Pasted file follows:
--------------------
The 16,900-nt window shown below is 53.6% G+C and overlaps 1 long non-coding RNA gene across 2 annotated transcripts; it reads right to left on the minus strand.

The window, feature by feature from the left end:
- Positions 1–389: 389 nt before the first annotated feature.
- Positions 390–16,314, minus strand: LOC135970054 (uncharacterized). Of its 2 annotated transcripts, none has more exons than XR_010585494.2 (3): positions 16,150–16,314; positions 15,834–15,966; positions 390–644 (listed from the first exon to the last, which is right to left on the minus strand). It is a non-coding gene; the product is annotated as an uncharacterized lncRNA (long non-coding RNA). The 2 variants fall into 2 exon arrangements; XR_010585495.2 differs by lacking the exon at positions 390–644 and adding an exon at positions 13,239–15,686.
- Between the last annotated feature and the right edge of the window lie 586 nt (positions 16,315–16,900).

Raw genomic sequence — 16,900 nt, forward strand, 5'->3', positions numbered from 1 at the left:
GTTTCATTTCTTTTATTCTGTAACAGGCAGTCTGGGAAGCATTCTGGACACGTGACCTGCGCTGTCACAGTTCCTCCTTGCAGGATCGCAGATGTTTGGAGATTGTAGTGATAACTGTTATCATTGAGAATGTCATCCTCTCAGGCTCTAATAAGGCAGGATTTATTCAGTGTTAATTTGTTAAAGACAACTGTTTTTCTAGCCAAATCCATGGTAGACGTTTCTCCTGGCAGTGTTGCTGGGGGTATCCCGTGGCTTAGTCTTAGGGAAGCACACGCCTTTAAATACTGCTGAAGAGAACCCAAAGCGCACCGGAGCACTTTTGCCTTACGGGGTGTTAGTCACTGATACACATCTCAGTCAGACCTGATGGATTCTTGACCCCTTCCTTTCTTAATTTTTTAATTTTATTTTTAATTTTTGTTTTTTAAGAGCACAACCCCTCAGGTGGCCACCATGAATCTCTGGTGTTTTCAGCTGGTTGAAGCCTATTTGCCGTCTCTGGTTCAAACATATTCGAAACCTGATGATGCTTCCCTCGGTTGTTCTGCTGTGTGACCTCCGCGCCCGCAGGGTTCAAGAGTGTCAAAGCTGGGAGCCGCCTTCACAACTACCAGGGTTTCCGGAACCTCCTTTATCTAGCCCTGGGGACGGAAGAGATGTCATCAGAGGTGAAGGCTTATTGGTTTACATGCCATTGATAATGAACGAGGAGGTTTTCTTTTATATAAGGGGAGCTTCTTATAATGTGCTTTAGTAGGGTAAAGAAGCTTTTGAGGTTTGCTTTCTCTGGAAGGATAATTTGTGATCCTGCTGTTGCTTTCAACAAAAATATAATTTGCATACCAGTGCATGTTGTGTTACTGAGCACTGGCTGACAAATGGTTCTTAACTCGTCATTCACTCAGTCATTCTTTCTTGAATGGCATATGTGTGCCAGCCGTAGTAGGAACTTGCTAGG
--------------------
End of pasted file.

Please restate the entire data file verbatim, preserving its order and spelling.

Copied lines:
The 16,900-nt window shown below is 53.6% G+C and overlaps 1 long non-coding RNA gene across 2 annotated transcripts; it reads right to left on the minus strand.

The window, feature by feature from the left end:
- Positions 1–389: 389 nt before the first annotated feature.
- Positions 390–16,314, minus strand: LOC135970054 (uncharacterized). Of its 2 annotated transcripts, none has more exons than XR_010585494.2 (3): positions 16,150–16,314; positions 15,834–15,966; positions 390–644 (listed from the first exon to the last, which is right to left on the minus strand). It is a non-coding gene; the product is annotated as an uncharacterized lncRNA (long non-coding RNA). The 2 variants fall into 2 exon arrangements; XR_010585495.2 differs by lacking the exon at positions 390–644 and adding an exon at positions 13,239–15,686.
- Between the last annotated feature and the right edge of the window lie 586 nt (positions 16,315–16,900).

Raw genomic sequence — 16,900 nt, forward strand, 5'->3', positions numbered from 1 at the left:
GTTTCATTTCTTTTATTCTGTAACAGGCAGTCTGGGAAGCATTCTGGACACGTGACCTGCGCTGTCACAGTTCCTCCTTGCAGGATCGCAGATGTTTGGAGATTGTAGTGATAACTGTTATCATTGAGAATGTCATCCTCTCAGGCTCTAATAAGGCAGGATTTATTCAGTGTTAATTTGTTAAAGACAACTGTTTTTCTAGCCAAATCCATGGTAGACGTTTCTCCTGGCAGTGTTGCTGGGGGTATCCCGTGGCTTAGTCTTAGGGAAGCACACGCCTTTAAATACTGCTGAAGAGAACCCAAAGCGCACCGGAGCACTTTTGCCTTACGGGGTGTTAGTCACTGATACACATCTCAGTCAGACCTGATGGATTCTTGACCCCTTCCTTTCTTAATTTTTTAATTTTATTTTTAATTTTTGTTTTTTAAGAGCACAACCCCTCAGGTGGCCACCATGAATCTCTGGTGTTTTCAGCTGGTTGAAGCCTATTTGCCGTCTCTGGTTCAAACATATTCGAAACCTGATGATGCTTCCCTCGGTTGTTCTGCTGTGTGACCTCCGCGCCCGCAGGGTTCAAGAGTGTCAAAGCTGGGAGCCGCCTTCACAACTACCAGGGTTTCCGGAACCTCCTTTATCTAGCCCTGGGGACGGAAGAGATGTCATCAGAGGTGAAGGCTTATTGGTTTACATGCCATTGATAATGAACGAGGAGGTTTTCTTTTATATAAGGGGAGCTTCTTATAATGTGCTTTAGTAGGGTAAAGAAGCTTTTGAGGTTTGCTTTCTCTGGAAGGATAATTTGTGATCCTGCTGTTGCTTTCAACAAAAATATAATTTGCATACCAGTGCATGTTGTGTTACTGAGCACTGGCTGACAAATGGTTCTTAACTCGTCATTCACTCAGTCATTCTTTCTTGAATGGCATATGTGTGCCAGCCGTAGTAGGAACTTGCTAGG